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Serious industry issue is entirely glamor-free

The issue of buried pipe at nuclear plants is a serious Achilles heel for the commercial nuclear power industry.  Pipes get old, spring leaks, and some of the leaks contain radioactive materials.  The radioactive materials are then in the environment where we don’t want them.

The Indian Point reactor in New York is the poster child for radioactive materials getting loose.  In their case, tritium-laced water has been drawn from test wells at the plant site.  Tritium is a form of hydrogen which is somewhat radioactive.  Since the tritium is chemically identical to ordinary hydrogen, it combines with oxygen and forms radioactive water.  And again, since the water is chemically identical to ordinary water, there is no practical way to filter the tritium from the water.  Once it’s there, very little can be done about it except to try and suck a well completely dry — itself an environmentally questionable action.

This, of course, is exactly the scenario anti-nuke environmentalists have warned about.  Speaking as a flag-waving, true blue proponent of nuclear power, the industry needs to spend whatever it takes now to get out in front of this issue before things get out of hand.  Our responsibility to the public is a sacred trust that cannot be breached.

Furthermore, consider how growing public anger over the Deepwater Horizon oil spill is making it politically impossible to explore for more oil, regardless of how badly the nation needs oil.  In the same way, America is a few short years away from being downright desperate for nuclear-powered electricity.  It will be a setback of national and historic proportions if short-sighted cost savings today result in the industry getting itself in the federal crosshairs for a massive, nationwide excavation project and a further extension of the decades-long U.S. moratorium on new nuclear power plants.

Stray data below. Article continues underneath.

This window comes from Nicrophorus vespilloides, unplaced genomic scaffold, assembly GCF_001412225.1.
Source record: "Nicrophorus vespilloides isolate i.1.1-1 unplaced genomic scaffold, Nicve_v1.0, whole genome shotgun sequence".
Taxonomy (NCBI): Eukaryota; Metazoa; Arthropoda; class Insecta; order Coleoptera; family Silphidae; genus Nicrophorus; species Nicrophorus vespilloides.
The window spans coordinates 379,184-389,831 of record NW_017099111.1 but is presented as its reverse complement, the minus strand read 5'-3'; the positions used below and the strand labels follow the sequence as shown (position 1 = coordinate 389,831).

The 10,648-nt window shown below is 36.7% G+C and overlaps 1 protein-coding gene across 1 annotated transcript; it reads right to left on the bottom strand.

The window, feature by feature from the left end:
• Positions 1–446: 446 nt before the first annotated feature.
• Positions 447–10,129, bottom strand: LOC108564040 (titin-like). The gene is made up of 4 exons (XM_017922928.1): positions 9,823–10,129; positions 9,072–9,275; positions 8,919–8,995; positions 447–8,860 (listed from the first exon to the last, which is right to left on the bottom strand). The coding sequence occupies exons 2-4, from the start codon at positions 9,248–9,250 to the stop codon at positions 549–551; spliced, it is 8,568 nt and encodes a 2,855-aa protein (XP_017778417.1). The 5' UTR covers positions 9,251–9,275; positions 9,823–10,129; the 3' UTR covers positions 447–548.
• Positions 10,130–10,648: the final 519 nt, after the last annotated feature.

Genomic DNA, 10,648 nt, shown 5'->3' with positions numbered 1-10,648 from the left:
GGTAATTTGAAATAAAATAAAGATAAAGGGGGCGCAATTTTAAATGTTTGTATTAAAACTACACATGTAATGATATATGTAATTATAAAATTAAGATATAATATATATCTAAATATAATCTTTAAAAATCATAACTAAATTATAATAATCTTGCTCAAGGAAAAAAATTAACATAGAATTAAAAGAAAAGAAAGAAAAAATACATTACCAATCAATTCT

Two things need to be done.  First, operating nuclear plants need to get more aggressive today about replacing old, corroded buried pipe.  There are ways to move fluids without direct-burial pipelines, and the industry needs to get on the ball about using them now.  Pipes can be run above ground in shelters, in below-ground raceways or tunnels, and systems can be modified to be self contained where pipes need not be buried.

Second, the NRC should critically review new plant designs and eliminate direct-burial piping runs wherever possible.  If the industry can show that some piping must be buried, then better wrapping and coating technology needs to be applied so that the public can be assured that pipes dug up a hundred years from now will be absolutely, positively corrosion free and leak-tight.


  1. DeanCollins

    Bro Steve
    We’ve been installing underground metal piping for years with cathodic protection. Supposedly, the pipe will be like brand new 50 years from the date of installation. Sacrificial anodes corrode instead of the pipe. Also, we install underground fuel pipes and tanks with double wall piping. the interstitial space between the carrier pipe and containment pipe has leak sensors which send an alarm if a leak occurs. Technology exists already, but is pretty expensive. I would think the NRC would have already required something of the sort.

    Posted on 10-Jun-10 at 8:38 am | Permalink
  2. There are certainly better ways to protect buried pipe than what people used back in the 1970s when so many of these plants were built. Just speaking as a stockholder in more than one nuclear utility, I’d gladly sacrifice a few dividends to dig up every stick of buried pipe and run it above ground or else in pipe raceways lined with epoxy and equipped with rad monitors in the sumps.

    Posted on 10-Jun-10 at 20:54 pm | Permalink

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